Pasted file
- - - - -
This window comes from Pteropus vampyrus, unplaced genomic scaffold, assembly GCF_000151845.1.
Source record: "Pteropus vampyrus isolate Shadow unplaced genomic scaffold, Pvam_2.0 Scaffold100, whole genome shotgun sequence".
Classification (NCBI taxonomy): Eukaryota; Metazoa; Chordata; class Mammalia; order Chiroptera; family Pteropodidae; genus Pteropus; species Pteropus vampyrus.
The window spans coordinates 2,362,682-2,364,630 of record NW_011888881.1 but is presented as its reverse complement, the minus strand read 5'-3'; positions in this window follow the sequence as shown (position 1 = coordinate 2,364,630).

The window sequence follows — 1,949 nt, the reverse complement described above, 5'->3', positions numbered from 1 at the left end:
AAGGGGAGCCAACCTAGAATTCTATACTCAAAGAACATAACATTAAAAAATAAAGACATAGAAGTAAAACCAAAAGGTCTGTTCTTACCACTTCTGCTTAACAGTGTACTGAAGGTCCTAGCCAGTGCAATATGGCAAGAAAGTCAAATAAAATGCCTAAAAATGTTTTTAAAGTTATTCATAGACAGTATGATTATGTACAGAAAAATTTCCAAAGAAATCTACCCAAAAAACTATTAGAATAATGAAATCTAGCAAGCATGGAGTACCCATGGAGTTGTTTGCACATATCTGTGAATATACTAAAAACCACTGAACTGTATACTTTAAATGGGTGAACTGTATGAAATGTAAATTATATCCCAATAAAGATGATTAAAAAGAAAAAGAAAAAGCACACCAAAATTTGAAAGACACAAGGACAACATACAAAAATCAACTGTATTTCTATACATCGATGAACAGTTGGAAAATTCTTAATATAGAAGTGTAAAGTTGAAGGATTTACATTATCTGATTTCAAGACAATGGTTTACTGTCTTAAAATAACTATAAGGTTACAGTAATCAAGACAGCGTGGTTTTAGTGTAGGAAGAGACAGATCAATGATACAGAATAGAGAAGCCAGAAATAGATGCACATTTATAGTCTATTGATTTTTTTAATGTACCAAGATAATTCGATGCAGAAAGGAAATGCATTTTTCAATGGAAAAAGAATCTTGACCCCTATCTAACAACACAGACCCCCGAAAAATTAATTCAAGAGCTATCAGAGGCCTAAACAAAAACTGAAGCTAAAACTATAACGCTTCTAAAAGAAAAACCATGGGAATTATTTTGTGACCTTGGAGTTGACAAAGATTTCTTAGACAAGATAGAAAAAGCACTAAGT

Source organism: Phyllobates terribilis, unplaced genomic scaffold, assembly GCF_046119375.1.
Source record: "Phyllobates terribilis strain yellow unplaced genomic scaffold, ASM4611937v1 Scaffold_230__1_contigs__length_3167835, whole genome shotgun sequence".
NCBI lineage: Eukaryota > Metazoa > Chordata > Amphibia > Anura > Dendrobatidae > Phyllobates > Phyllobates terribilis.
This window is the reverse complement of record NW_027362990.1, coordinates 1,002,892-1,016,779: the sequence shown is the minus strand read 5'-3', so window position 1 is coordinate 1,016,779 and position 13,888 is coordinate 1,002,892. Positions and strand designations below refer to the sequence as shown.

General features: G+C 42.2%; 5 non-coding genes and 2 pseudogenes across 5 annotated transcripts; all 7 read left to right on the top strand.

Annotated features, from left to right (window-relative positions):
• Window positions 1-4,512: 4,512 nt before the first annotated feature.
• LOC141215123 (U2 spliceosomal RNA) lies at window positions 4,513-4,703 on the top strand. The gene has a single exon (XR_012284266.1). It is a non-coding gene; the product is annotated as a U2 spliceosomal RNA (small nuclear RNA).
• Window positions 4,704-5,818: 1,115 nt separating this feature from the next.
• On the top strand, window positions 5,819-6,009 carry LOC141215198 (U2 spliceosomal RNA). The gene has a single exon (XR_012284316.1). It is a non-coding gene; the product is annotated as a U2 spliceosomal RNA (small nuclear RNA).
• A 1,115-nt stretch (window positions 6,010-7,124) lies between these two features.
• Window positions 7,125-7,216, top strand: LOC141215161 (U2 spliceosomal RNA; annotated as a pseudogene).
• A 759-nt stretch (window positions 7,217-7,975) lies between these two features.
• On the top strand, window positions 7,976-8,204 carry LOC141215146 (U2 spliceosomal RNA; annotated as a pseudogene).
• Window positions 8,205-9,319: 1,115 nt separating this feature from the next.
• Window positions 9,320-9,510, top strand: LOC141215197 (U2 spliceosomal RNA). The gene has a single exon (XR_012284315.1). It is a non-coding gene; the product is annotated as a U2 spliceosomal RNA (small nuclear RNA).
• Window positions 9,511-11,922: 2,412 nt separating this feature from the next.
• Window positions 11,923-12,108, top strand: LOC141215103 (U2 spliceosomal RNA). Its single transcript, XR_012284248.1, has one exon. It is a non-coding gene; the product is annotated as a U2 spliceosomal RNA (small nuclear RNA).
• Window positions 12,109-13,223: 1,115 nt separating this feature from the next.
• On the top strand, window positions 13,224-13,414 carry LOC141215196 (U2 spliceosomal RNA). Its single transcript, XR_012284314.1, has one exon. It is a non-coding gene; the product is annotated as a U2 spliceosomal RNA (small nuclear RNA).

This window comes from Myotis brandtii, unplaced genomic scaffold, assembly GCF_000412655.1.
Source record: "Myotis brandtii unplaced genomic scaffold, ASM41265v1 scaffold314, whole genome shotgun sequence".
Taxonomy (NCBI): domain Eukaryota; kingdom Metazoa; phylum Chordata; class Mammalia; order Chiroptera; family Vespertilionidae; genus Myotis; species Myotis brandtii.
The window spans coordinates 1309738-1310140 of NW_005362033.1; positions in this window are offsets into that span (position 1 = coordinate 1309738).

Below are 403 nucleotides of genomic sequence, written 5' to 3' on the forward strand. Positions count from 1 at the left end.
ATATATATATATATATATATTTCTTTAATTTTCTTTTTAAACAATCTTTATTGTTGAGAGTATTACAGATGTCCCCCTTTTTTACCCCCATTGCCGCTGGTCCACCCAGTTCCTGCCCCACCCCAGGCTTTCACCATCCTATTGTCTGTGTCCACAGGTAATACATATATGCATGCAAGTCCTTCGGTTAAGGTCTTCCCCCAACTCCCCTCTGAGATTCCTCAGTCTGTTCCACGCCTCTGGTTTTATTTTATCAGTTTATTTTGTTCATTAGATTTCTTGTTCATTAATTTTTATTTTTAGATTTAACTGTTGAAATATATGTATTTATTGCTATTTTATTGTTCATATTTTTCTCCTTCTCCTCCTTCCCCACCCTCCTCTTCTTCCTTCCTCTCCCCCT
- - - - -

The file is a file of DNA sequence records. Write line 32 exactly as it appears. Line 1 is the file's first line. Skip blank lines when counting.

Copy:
ATATATATATATATATATATTTCTTTAATTTTCTTTTTAAACAATCTTTATTGTTGAGAGTATTACAGATGTCCCCCTTTTTTACCCCCATTGCCGCTGGTCCACCCAGTTCCTGCCCCACCCCAGGCTTTCACCATCCTATTGTCTGTGTCCACAGGTAATACATATATGCATGCAAGTCCTTCGGTTAAGGTCTTCCCCCAACTCCCCTCTGAGATTCCTCAGTCTGTTCCACGCCTCTGGTTTTATTTTATCAGTTTATTTTGTTCATTAGATTTCTTGTTCATTAATTTTTATTTTTAGATTTAACTGTTGAAATATATGTATTTATTGCTATTTTATTGTTCATATTTTTCTCCTTCTCCTCCTTCCCCACCCTCCTCTTCTTCCTTCCTCTCCCCCT